Residents' persistent efforts pay off at Senthil nagar

Started by youth 20 years ago, SNYRWA now systematically takes up civic issues in the locality by engaging local officials

Published: 17th May 2016 03:49 AM  |   Last Updated: 17th May 2016 03:49 AM   |  A+A-


CHENNAI: Formed in 1995, initially as a youth association, the Senthil Nagar Youth and Resident Welfare Association (SNYRWA) at Kolathur has been working for the benefit of the neighbourhood for the last twenty years. It was started by the youth of the area to promote various activities, and the association now has more than 350 members.

Senthil Nagar has a large number of  residents who are either working in or have retired from the nearby ICF, Railway offices or TVS companies. SNYRWA president G Aby Varghese moved there in 1974 and was instrumental in reviving a then flagging residential association. “Though part of Chennai Corporation for all these years, our locality was in bad shape, perhaps by virtue of being on the periphery of corporation limits,” he says. Driven by youth, all the civic woes plaguing the locality were set right one by one.

The main problem was water stagnation. Every rainy season, the locality would suffer massive floods and water would be stagnant for months, posing a number of hurdles for residents. “Being a low-lying area, water would stay for about three months from November till January-end. Senthil Nagar was once what SIDCO Nagar in Villivakkam is right now,” he says. It was then that the association started to actively engage civic officials to set right these anomalies. In the early 2000s, the welfare group petitioned the corporation repeatedly — so much so, that over 150 letters were sent to the Mayor’s office in less than 6 months from Senthil Nagar.  The then Mayor, M K Stalin came personally and heard their grievances. A canal was constructed along the 100 Feet Road to siphon off the flood water which inundated the area during the rainy season.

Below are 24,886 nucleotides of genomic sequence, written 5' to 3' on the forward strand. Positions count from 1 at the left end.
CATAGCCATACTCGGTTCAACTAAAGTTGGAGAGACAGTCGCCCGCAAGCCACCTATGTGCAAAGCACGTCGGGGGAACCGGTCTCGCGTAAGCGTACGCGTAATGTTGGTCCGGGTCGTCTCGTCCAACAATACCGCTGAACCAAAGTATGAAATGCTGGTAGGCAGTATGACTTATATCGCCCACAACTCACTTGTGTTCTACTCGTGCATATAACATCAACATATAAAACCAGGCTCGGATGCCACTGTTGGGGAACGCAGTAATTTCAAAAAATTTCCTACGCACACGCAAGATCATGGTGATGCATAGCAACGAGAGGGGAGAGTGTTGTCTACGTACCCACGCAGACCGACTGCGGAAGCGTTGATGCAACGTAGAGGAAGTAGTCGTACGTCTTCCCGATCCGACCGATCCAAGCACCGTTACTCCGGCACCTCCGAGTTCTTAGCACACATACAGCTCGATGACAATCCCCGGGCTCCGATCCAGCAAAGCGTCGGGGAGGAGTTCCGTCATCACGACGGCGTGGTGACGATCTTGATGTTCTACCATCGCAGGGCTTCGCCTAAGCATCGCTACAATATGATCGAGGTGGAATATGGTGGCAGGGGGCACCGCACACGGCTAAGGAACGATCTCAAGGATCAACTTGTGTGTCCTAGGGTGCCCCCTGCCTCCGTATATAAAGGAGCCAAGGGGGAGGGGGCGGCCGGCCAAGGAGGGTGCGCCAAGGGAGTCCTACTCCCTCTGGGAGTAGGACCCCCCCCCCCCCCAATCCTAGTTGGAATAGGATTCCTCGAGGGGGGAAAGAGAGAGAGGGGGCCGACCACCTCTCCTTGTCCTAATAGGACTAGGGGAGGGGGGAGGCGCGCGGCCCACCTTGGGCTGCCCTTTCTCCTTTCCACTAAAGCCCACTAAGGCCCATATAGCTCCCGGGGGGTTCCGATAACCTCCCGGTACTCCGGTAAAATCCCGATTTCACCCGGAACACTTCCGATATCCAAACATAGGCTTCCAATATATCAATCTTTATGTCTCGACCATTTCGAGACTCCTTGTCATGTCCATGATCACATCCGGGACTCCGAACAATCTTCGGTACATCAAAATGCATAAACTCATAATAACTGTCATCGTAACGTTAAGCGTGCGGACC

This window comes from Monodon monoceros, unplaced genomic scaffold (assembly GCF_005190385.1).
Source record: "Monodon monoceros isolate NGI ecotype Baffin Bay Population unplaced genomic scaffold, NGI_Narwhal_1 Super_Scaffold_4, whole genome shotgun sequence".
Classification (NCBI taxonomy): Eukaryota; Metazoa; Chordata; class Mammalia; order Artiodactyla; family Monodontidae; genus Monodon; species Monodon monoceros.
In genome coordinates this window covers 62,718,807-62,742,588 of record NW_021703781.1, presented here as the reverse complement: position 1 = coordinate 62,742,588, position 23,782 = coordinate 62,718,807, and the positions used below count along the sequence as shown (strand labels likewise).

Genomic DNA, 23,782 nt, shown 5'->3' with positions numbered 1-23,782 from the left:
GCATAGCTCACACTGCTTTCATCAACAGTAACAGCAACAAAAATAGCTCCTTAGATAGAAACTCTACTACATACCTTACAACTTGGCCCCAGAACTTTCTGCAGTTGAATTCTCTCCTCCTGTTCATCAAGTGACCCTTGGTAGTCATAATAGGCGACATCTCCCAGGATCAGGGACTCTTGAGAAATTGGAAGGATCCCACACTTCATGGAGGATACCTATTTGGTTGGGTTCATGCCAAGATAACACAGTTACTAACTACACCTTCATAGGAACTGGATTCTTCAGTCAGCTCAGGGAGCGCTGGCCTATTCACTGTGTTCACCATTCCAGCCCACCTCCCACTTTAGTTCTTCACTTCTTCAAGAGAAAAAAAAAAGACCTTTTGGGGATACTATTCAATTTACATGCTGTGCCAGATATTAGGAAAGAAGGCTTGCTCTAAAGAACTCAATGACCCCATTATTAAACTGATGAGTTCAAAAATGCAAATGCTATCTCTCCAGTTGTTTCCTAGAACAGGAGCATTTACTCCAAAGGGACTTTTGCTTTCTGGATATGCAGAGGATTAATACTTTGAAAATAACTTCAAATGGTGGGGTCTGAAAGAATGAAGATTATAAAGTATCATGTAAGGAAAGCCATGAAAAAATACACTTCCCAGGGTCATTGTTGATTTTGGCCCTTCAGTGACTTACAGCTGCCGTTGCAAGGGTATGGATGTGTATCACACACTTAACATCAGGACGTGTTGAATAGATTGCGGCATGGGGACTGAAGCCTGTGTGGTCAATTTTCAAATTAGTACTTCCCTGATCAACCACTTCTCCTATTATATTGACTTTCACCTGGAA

The approach taken by SNYRWA when confronted with civic problems is simple. First, they would write letters to all concerned officials from bottom to top level, which would then be followed by filing RTI applications on the status of their complaints, in case their grievances are not resolved.

“We have been acknowledged by the civic body as among the few neighbourhoods to have filed a 100% property tax continuously for years. Thus, we know that we have kept our end of the bargain clean,” Varghese says.

As a residential welfare group, SNYRWA has been trying hard to service welfare interests of residents. “We also extend full support to local officials towards implementation of welfare schemes in our locality,” he adds.

To solve civic issues in the locality, the association starts by writing letters to the concerned officials at each level — from bottom, right to the top. If they don’t hear back or their grievances are still not resolved, they follow it up by filing RTI applications to know the status of their complaints

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